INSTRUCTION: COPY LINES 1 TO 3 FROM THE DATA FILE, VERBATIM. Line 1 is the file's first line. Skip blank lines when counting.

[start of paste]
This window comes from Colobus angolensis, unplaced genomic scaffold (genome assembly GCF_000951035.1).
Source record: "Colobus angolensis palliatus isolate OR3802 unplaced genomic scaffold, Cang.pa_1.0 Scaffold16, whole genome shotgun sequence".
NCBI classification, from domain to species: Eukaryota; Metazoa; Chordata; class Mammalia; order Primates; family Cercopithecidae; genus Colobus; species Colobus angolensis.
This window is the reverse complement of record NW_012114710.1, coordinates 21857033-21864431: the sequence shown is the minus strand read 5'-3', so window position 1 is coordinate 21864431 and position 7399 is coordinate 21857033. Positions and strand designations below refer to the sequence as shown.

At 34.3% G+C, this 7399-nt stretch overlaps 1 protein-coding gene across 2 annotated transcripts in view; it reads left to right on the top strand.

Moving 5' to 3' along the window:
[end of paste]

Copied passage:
This window comes from Colobus angolensis, unplaced genomic scaffold (genome assembly GCF_000951035.1).
Source record: "Colobus angolensis palliatus isolate OR3802 unplaced genomic scaffold, Cang.pa_1.0 Scaffold16, whole genome shotgun sequence".
NCBI classification, from domain to species: Eukaryota; Metazoa; Chordata; class Mammalia; order Primates; family Cercopithecidae; genus Colobus; species Colobus angolensis.